During Senator McCarthy's "Red Scare" era, Milestone's 'The North Star' ironically became the victim of a paranoia-induced propaganda machine, serving as evidence for the ignorant and film-illiterate of Hollywood's so-called "Socialist" agenda. And sadly, such deluded suspicions have not entirely disappeared today. In 1957, after being reedited to include mentions of Hungarians revolting against the Soviet Union, the film was rereleased as 'Armored Attack!' The 82-minute version is not only different in its narrative structure — with an opening credit sequence that shows the Nazi army about to invade and removing 20 minutes of village life — but also feels significantly altered in tone and intention. With off-putting narration throughout, Milestone's picture was transformed into a typical war actioner that ends with a blatant and needless anti-USSR message.
When watching, it is 'The North Star' which should be enjoyed and admired while 'Armored Attack!' should serve as a footnote and curiosity of American cinema, not as it's being promoted and packaged here.
The Blu-ray: Vital Disc Stats
Originally distributed by RKO Radio Pictures but later rereleased through National Telefilm Associates, 'Armored Attack!' comes to Blu-ray courtesy of Olive Films. The Region Free, BD50 disc is housed inside the standard blue case and at startup, goes straight to a static screen with only two menu options.
Olive Films brings the war drama to Blu-ray with a good-looking 1080p/AVC MPEG-4 encode (1.37:1), though it still suffers from the usual assortment of white specks, dirt, scratches and mild softness. There is also the occasional poorly-resolved sequence due to the age and condition of the source rather than a fault of high-def transfer. Thankfully, they don't ruin the overall presentation, as fine lines are sharp and distinct throughout. Textures in the clothing and faces are lifelike and very well-defined with plenty of excellent clarity in Howe's splendid deep focus photography. Contrast can at times run hotter than normal, creating a bit of posterization in a few scenes, but the video is for the most part crisp and comfortably bright. Black levels are rich and often luxurious with strong detailing within the darkest portions of the frame.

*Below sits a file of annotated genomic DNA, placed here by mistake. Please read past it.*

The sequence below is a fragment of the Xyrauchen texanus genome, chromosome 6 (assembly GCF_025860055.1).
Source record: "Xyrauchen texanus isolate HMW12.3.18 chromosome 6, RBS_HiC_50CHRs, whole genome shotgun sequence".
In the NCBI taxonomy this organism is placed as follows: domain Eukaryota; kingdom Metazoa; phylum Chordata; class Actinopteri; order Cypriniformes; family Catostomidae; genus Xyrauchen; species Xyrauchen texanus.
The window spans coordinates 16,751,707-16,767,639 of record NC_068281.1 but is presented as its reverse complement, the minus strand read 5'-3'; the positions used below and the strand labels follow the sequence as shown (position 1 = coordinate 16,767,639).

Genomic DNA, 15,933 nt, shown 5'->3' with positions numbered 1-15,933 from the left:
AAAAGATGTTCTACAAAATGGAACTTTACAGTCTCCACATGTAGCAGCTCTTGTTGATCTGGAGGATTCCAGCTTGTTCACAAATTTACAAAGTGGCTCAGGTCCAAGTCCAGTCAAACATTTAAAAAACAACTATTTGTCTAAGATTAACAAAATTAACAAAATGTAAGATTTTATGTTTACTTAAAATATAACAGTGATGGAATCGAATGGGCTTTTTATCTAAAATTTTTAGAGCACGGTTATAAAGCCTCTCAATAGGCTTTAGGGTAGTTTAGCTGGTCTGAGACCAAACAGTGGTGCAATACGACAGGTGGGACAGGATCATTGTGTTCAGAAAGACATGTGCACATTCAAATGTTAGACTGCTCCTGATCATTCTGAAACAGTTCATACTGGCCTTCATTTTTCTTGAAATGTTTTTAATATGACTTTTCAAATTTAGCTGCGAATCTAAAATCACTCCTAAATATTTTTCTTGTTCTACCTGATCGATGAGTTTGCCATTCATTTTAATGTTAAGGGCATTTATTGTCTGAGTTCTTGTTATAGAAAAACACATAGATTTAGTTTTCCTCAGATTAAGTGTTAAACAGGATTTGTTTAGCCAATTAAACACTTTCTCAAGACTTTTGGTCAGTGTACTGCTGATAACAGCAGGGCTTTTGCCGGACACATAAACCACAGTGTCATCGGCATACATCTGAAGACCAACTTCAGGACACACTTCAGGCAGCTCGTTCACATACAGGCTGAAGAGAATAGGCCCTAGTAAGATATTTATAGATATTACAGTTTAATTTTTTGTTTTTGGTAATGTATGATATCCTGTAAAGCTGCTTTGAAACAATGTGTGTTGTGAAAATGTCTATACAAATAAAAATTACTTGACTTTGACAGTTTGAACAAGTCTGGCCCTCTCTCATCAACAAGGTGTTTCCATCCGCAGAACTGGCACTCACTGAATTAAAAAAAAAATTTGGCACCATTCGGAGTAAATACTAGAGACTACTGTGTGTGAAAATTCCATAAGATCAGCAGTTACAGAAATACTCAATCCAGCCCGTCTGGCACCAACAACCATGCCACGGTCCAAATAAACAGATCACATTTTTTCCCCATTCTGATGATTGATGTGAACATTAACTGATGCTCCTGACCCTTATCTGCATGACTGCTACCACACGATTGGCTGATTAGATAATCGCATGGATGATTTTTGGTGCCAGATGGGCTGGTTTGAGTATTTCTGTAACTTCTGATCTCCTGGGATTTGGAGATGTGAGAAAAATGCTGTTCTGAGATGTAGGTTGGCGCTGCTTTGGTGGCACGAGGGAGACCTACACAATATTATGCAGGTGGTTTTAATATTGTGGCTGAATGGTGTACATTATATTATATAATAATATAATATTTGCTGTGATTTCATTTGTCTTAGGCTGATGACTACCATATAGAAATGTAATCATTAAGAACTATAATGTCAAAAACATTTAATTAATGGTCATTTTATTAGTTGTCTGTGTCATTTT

In the audio department, the presentation falters a tad and is mostly average, whether it's the shorter reedited version or the longer original film. Unfortunately, between the two films, the latter is the least pleasing, exhibiting lots of hissing, noise, crackling and the intermittent loud pop in the DTS-HD MA soundtrack. The volume also tends to fluctuate, which can be a bit distracting. Although the former is cleaner with better audible activity in the background, the lossless mix nonetheless feels narrow and lacking presence. It, too, comes with mild hissing and popping. Dynamic range and acoustics are clean and detailed but not particularly extensive. In fact, action sequences reveal a tad of noise in the higher frequencies while bass is generally muddy and indistinct. On the plus side, vocals are very well-prioritized and intelligible from beginning to end.
- The North Star (1947) (HD, 106 min) — The original cut of the film as was intended by director Lewis Milestone.
- Radio Adaptation (30 min) — From a 1944 live broadcast, this version makes for a quaint but still interesting listen.
Originally titled 'The North Star' at the height of World War II, Lewis Milestone's film is a stunning, sensational motion picture about the bravery of inexperienced farm villagers taking up arms to defend their family and land against the Nazi invasion. In 1957, after being reedited to include mentions of Hungarians revolting against the Soviet Union, it was rereleased as 'Armored Attack!' due to pressure from paranoia-induced propaganda fervor, and it is decidedly the weaker of the two versions. The Blu-ray from Olive Films arrives with a strong though slightly troubled audio and video presentation. Nevertheless, with pleasing enough bonuses, the overall package makes for a nice addition to the collection.